It would be pretty neat if society headed that way -- Imagine if anyone could create their own custom device for whatever they wish -- for keeping track of temperature in a certain part of their home, or a custom-alarm device, or a device for tracking their infant when it goes out of a certain range, or a fully personalized home-automation system, or an LED-based decoration that's controlled via smartphone, or devices for single-experiment-scientific-research, or devices that teachers can use to demonstrate projectile concepts during a physics class about gravity, etc., etc., etc..
« Last Edit: February 15, 2013, 04:54:16 pm by giantsfan3 » Logged

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its sort of there now if you have money to toss around

a desktop 3 axis cnc for ~1000 bucks
vinyl cutter for stencils for ~ 200 bucks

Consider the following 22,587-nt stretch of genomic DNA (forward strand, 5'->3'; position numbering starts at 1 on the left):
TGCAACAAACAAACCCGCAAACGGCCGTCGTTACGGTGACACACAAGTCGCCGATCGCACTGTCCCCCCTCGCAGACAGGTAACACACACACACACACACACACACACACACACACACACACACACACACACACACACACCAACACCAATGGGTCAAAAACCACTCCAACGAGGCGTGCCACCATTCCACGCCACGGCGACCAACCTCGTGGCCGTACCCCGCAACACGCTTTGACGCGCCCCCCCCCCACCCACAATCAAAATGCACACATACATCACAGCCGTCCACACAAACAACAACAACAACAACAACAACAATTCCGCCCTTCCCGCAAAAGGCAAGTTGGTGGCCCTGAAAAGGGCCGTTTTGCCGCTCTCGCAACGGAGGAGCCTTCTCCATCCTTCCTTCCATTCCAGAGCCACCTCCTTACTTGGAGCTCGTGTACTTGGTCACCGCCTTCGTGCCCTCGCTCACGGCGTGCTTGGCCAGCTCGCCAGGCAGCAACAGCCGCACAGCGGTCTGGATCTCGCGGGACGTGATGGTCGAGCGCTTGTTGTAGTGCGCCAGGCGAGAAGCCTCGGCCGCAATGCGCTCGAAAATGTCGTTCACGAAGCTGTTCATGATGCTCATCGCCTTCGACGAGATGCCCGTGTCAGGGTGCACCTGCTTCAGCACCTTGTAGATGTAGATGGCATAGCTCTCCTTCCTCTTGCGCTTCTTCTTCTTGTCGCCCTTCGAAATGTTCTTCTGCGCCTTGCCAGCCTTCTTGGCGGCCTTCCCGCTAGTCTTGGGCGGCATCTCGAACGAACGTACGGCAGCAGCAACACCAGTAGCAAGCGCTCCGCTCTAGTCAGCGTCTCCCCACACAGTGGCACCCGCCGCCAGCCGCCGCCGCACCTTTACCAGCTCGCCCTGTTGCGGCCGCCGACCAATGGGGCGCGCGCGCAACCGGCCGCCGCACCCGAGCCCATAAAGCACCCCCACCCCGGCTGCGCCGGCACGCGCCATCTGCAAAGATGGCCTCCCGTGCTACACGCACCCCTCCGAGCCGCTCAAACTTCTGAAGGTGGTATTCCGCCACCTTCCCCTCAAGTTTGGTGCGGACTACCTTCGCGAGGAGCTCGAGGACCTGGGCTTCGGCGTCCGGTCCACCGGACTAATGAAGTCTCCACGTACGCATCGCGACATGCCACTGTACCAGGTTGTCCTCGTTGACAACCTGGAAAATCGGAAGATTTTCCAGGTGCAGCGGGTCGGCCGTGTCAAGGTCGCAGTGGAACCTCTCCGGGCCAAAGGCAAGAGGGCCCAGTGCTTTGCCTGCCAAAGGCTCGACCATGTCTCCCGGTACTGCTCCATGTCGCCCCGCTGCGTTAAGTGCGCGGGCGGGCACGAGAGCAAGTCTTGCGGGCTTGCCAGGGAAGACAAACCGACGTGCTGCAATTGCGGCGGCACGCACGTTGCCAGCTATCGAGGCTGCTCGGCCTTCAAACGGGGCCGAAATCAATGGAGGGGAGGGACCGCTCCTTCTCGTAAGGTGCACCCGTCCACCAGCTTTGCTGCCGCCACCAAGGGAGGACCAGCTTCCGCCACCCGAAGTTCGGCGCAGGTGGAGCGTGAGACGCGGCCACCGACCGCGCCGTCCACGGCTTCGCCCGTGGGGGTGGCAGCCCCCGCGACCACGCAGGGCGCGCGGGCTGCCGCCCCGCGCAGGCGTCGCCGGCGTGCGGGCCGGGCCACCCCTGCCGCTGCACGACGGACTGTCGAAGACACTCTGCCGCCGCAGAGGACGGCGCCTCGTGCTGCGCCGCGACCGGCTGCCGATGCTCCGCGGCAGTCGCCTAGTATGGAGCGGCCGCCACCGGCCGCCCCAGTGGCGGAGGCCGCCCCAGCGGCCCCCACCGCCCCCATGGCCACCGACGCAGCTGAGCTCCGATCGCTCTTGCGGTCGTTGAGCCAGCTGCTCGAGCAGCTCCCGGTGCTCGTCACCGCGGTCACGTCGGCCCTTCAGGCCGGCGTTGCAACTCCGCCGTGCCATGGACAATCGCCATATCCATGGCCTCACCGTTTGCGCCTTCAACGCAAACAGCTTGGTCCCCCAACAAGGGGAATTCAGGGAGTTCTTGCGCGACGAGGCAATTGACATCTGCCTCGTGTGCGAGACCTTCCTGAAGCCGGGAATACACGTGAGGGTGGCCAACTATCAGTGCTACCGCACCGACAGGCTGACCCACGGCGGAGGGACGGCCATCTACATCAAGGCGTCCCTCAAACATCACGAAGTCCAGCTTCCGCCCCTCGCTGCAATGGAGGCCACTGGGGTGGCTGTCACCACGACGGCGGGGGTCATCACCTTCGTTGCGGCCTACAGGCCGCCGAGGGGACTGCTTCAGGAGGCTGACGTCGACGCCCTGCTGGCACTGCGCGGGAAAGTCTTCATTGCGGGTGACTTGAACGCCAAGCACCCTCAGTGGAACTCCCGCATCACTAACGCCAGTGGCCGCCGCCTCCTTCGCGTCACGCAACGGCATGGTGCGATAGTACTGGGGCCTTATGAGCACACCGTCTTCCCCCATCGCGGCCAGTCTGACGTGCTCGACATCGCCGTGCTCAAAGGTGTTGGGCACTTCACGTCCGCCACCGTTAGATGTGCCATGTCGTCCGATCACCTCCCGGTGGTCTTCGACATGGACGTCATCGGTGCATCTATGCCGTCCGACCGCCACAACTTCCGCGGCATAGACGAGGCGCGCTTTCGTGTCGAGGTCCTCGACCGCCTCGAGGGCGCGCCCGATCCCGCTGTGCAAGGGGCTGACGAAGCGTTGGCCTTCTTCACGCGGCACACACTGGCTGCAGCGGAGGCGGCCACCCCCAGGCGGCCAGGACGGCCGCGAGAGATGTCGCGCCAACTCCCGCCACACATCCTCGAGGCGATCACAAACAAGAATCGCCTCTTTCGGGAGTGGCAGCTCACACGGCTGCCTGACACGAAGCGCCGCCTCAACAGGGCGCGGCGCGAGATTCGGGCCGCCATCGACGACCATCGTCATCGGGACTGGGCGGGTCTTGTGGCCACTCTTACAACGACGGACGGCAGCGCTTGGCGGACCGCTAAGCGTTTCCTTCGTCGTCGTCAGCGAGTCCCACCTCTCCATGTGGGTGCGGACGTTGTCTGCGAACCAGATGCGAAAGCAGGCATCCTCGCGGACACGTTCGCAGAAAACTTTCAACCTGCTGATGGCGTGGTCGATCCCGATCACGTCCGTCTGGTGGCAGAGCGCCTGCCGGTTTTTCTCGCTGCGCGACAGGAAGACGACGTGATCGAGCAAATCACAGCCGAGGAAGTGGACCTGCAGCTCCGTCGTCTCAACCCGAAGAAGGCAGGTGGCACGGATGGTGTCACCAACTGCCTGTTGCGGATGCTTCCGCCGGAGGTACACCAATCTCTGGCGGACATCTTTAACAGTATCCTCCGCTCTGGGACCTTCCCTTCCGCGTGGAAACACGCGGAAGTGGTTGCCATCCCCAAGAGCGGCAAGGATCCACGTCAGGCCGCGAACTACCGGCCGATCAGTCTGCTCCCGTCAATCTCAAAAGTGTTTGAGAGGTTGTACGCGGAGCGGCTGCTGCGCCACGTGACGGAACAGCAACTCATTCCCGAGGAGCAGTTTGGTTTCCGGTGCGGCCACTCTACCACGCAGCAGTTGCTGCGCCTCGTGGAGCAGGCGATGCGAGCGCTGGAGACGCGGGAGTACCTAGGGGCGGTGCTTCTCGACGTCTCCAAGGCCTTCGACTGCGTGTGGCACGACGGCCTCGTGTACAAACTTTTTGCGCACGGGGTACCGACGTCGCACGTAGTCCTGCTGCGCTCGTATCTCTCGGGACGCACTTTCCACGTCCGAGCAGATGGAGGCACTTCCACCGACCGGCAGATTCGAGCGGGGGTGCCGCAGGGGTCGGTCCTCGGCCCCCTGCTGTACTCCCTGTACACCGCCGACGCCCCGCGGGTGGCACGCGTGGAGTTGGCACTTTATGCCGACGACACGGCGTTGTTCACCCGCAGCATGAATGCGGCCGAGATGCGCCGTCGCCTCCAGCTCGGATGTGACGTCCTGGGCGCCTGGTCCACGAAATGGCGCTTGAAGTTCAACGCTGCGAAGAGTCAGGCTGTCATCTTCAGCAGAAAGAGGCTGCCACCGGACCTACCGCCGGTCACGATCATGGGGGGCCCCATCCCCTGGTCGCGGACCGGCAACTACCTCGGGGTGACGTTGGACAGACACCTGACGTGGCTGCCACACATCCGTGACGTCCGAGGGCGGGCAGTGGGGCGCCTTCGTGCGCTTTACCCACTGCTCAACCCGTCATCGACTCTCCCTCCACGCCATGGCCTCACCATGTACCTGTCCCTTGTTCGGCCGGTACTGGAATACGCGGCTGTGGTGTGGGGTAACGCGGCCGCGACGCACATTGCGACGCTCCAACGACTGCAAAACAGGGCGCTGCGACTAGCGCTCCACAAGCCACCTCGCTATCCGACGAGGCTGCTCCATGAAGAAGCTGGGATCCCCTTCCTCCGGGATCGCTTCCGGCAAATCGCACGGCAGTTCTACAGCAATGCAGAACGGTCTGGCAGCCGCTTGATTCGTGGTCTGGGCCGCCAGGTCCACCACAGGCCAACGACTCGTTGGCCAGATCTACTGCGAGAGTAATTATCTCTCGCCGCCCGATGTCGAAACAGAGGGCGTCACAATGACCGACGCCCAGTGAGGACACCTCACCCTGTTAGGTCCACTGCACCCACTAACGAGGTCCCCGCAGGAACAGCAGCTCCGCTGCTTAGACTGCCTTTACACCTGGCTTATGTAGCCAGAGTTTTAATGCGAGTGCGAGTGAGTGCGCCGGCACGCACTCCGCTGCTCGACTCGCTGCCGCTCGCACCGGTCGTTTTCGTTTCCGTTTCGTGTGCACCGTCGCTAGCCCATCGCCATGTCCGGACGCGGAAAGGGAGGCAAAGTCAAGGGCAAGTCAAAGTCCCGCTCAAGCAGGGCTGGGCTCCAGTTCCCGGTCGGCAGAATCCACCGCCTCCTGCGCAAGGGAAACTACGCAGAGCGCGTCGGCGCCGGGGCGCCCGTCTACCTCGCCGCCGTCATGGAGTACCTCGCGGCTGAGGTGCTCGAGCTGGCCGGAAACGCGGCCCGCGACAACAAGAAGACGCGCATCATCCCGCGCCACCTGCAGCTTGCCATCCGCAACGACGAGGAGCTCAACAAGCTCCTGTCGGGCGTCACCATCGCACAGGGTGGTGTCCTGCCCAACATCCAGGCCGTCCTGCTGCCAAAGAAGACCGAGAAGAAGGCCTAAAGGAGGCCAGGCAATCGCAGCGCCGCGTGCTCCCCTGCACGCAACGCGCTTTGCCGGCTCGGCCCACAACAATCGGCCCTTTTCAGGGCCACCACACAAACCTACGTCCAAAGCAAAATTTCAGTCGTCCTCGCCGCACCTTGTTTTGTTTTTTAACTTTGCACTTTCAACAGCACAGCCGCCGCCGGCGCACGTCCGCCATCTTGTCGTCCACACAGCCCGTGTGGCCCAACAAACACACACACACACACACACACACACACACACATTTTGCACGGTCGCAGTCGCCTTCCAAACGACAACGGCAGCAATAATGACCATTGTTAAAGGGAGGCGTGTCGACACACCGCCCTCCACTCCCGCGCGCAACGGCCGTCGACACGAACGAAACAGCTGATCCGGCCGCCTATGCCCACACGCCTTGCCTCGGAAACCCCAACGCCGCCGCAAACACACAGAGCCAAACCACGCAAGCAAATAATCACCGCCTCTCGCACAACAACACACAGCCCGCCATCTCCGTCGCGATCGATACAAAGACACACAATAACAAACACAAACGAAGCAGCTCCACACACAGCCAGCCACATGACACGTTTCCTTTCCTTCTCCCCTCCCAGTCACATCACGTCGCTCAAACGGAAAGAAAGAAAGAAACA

reflow ovens can be half assed with a toaster oven

all thats missing is a cheap PnP machine, other than you ... I just placed 600 components by hand for a panel of pcb's at work ... took less than a day (it would have taken just as long to program the juki's, and only for one panel total, course once the line is fired up and running it can populate boards in seconds, but for one panel its the same time)
« Last Edit: February 16, 2013, 12:05:39 am by Osgeld » Logged


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Hackaday has a bunch of DIY pick & place builds.
I don't know whats involved to go from parts carrier to eagle positions.
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Designing & building electrical circuits for over 25 years. Check out the ATMega1284P based Bobuino and other '328P & '1284P creations & offerings at  www.crossroadsfencing.com/BobuinoRev17.